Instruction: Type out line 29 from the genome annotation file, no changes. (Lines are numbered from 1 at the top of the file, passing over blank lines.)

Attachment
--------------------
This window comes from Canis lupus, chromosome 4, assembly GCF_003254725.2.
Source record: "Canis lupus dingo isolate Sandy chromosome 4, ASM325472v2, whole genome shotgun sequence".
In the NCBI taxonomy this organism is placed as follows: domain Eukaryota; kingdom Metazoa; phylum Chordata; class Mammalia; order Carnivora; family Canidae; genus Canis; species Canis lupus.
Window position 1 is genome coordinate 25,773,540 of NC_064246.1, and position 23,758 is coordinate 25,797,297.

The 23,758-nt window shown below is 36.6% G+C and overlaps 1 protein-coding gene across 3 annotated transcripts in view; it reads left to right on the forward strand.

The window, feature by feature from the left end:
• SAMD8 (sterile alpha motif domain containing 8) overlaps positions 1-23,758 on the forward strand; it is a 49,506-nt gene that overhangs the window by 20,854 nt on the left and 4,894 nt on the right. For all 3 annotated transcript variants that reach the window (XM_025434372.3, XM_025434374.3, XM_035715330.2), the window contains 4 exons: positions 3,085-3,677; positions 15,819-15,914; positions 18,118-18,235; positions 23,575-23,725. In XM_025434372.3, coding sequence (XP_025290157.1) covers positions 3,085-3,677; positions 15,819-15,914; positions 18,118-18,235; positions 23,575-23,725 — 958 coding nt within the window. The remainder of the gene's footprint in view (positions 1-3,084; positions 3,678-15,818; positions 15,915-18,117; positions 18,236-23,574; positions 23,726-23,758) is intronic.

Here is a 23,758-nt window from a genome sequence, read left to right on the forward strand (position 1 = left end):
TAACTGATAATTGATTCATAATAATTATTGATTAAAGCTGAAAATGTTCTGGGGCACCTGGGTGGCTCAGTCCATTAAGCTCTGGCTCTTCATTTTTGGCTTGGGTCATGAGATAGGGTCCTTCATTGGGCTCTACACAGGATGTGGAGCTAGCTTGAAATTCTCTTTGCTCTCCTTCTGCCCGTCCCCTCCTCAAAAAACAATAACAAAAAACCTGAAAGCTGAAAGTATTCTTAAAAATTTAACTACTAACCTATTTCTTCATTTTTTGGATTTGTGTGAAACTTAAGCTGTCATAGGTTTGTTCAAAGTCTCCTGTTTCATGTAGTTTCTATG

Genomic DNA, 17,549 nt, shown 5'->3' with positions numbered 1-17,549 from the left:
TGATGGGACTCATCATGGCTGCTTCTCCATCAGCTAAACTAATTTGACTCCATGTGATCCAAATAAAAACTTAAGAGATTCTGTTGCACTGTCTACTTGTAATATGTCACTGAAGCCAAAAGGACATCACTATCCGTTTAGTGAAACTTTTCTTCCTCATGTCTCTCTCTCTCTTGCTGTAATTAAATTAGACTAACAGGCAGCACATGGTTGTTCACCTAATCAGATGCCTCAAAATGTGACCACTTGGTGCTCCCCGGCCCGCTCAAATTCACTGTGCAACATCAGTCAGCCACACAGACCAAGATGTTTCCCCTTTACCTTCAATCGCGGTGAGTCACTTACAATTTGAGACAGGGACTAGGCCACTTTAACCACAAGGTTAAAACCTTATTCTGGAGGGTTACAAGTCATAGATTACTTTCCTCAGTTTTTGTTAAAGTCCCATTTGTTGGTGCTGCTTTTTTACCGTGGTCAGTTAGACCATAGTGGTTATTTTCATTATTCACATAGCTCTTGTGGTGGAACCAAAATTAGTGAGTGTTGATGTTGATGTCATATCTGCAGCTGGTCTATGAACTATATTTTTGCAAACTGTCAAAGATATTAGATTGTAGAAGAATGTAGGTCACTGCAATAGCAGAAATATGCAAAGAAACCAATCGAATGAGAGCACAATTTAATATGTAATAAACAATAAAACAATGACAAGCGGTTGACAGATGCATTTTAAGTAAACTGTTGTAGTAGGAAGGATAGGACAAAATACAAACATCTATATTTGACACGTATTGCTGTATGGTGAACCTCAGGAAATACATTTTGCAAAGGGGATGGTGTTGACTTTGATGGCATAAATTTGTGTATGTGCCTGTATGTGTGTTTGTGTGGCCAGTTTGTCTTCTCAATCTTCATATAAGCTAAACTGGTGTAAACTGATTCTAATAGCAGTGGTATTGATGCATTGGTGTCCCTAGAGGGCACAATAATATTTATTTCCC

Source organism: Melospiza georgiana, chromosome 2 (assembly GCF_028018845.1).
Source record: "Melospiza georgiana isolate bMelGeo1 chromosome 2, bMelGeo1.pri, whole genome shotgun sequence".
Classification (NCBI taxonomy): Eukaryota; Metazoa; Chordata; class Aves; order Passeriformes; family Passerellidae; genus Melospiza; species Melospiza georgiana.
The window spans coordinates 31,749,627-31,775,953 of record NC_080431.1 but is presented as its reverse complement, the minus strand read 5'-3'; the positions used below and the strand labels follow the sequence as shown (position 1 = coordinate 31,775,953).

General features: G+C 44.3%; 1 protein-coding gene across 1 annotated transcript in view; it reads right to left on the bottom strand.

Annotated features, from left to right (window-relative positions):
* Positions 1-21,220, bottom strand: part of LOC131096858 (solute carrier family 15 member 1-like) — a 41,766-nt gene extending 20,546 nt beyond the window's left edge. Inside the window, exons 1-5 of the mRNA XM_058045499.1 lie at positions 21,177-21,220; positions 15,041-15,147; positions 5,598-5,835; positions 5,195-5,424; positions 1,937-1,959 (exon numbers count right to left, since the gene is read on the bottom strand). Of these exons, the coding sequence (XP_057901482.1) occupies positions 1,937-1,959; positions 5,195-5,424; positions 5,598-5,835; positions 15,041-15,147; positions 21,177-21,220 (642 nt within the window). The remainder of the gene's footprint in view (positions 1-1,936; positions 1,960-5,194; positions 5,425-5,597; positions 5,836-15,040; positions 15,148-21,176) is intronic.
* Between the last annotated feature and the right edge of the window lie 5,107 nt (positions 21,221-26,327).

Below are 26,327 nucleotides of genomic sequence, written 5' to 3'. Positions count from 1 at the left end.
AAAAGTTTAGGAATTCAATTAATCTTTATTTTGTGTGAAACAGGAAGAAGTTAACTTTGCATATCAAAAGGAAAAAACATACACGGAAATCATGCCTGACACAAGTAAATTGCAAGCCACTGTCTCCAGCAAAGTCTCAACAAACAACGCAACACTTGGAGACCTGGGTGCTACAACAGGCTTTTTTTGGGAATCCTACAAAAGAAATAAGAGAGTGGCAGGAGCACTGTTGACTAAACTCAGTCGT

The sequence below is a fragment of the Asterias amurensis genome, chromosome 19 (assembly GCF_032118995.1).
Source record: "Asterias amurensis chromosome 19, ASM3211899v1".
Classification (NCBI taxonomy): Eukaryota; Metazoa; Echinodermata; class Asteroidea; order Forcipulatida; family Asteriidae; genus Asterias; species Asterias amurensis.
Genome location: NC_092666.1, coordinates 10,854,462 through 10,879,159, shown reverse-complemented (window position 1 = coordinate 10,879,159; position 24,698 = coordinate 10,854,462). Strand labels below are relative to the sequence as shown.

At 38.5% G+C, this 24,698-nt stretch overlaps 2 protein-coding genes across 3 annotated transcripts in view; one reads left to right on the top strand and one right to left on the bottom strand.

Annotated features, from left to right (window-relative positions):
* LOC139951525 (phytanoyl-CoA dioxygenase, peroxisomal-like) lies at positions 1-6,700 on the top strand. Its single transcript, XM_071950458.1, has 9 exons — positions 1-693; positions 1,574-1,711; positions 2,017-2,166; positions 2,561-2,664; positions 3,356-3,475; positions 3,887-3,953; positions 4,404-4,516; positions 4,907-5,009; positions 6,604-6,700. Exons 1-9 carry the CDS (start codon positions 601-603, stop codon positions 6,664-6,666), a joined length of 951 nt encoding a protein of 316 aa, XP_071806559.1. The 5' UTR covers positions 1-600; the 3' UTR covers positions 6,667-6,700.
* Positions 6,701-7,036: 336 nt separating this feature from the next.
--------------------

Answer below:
* Positions 6,701-7,036: 336 nt separating this feature from the next.